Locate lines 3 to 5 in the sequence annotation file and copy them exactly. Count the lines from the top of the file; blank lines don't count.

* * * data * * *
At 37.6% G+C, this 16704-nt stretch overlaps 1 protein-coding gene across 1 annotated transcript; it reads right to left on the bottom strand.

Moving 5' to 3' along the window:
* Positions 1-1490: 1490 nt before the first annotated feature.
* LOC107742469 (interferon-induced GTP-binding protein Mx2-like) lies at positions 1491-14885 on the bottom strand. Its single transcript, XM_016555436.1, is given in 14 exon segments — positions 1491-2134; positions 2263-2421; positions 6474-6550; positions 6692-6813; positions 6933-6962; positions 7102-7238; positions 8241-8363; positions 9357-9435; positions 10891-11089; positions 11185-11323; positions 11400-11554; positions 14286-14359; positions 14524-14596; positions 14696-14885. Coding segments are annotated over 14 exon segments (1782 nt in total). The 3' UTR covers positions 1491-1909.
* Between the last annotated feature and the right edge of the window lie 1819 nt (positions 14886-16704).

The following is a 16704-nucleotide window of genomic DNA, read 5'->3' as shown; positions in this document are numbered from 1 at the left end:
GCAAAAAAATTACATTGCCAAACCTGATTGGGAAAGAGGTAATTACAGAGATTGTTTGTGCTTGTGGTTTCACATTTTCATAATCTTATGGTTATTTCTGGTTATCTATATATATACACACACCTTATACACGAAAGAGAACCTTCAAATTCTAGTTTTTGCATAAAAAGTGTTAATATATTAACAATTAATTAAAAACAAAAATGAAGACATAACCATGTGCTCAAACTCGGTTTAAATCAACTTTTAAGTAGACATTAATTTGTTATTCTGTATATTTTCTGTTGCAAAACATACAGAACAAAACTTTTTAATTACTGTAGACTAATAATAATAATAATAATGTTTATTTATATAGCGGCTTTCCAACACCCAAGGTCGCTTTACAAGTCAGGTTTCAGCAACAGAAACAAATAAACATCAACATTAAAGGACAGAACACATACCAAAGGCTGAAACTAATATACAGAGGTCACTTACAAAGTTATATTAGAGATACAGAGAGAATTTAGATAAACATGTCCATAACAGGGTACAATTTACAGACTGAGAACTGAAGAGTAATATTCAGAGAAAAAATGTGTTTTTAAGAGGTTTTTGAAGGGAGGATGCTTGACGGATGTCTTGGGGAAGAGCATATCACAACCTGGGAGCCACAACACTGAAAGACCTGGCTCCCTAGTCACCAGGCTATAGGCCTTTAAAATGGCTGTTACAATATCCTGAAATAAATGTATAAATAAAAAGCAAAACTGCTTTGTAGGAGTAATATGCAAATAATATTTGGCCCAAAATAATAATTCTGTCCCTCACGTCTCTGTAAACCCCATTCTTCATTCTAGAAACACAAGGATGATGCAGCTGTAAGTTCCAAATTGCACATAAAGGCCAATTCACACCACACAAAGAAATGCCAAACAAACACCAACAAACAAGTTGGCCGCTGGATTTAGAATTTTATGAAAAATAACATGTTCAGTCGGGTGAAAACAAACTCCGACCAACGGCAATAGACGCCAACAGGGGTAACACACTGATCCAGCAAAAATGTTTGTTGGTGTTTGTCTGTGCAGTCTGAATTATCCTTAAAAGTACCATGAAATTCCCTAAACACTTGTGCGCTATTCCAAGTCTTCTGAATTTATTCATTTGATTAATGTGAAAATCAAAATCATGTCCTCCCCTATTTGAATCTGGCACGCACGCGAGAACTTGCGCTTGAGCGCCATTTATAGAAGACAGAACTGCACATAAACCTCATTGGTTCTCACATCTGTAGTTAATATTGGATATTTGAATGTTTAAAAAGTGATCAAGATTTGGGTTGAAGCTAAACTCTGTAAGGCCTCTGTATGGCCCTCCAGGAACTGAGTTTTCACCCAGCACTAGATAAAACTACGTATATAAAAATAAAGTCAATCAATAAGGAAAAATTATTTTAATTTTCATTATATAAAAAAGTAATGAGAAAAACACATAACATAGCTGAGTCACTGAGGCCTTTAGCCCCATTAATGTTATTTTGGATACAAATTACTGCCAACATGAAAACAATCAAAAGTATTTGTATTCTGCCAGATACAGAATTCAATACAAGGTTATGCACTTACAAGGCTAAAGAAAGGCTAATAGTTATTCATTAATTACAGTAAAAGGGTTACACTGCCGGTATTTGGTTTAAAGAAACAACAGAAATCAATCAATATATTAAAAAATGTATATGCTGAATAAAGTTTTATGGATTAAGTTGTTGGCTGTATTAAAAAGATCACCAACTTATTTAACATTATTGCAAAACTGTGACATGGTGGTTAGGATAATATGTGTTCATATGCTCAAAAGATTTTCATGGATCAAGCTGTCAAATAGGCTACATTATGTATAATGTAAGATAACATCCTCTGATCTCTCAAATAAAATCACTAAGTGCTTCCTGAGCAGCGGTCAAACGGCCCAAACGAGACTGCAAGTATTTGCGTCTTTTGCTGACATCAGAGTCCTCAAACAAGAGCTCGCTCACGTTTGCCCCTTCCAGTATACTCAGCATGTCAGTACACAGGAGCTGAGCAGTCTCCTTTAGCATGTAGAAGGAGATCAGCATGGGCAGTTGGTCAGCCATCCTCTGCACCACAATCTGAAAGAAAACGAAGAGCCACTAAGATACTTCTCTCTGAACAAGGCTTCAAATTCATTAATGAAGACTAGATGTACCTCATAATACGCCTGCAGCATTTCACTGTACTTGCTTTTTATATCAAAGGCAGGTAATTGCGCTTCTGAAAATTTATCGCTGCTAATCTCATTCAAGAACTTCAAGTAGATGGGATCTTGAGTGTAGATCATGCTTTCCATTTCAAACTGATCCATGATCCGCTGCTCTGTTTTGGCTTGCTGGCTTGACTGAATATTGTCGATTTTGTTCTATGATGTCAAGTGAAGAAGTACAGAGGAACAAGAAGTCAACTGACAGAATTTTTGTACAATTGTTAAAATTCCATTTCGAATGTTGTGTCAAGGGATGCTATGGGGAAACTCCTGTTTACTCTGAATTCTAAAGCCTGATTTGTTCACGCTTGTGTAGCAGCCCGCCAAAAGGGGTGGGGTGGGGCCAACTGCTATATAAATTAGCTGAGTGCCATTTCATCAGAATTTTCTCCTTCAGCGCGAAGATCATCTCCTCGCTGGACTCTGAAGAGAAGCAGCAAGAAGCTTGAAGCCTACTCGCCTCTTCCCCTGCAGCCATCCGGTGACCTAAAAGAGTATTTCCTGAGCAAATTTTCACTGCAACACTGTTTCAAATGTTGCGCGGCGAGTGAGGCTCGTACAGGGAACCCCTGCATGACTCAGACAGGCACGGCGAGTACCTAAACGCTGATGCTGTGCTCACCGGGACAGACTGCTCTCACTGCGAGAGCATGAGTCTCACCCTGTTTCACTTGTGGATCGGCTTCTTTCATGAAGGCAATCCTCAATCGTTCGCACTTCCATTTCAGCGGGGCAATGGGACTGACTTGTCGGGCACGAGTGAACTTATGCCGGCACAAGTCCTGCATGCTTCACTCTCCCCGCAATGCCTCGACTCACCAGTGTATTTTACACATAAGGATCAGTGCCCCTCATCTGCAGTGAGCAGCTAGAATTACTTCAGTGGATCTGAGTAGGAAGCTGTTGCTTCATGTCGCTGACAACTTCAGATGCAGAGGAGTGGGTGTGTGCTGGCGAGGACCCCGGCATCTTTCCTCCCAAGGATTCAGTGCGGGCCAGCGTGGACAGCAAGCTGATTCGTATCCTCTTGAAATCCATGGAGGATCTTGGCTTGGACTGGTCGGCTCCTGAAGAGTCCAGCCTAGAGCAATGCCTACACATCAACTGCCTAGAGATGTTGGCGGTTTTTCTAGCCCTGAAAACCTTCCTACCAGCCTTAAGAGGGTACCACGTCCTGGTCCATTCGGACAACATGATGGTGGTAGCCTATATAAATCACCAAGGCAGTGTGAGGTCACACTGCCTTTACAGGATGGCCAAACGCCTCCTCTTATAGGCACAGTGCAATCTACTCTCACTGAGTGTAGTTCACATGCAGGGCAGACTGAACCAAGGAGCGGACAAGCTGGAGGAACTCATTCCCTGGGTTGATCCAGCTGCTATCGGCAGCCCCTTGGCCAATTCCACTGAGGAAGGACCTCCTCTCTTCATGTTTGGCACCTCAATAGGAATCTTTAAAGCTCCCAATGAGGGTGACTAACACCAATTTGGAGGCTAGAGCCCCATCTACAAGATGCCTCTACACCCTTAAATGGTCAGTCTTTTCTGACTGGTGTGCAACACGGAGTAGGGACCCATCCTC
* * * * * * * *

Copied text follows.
* Positions 1-1490: 1490 nt before the first annotated feature.
* LOC107742469 (interferon-induced GTP-binding protein Mx2-like) lies at positions 1491-14885 on the bottom strand. Its single transcript, XM_016555436.1, is given in 14 exon segments — positions 1491-2134; positions 2263-2421; positions 6474-6550; positions 6692-6813; positions 6933-6962; positions 7102-7238; positions 8241-8363; positions 9357-9435; positions 10891-11089; positions 11185-11323; positions 11400-11554; positions 14286-14359; positions 14524-14596; positions 14696-14885. Coding segments are annotated over 14 exon segments (1782 nt in total). The 3' UTR covers positions 1491-1909.
* Between the last annotated feature and the right edge of the window lie 1819 nt (positions 14886-16704).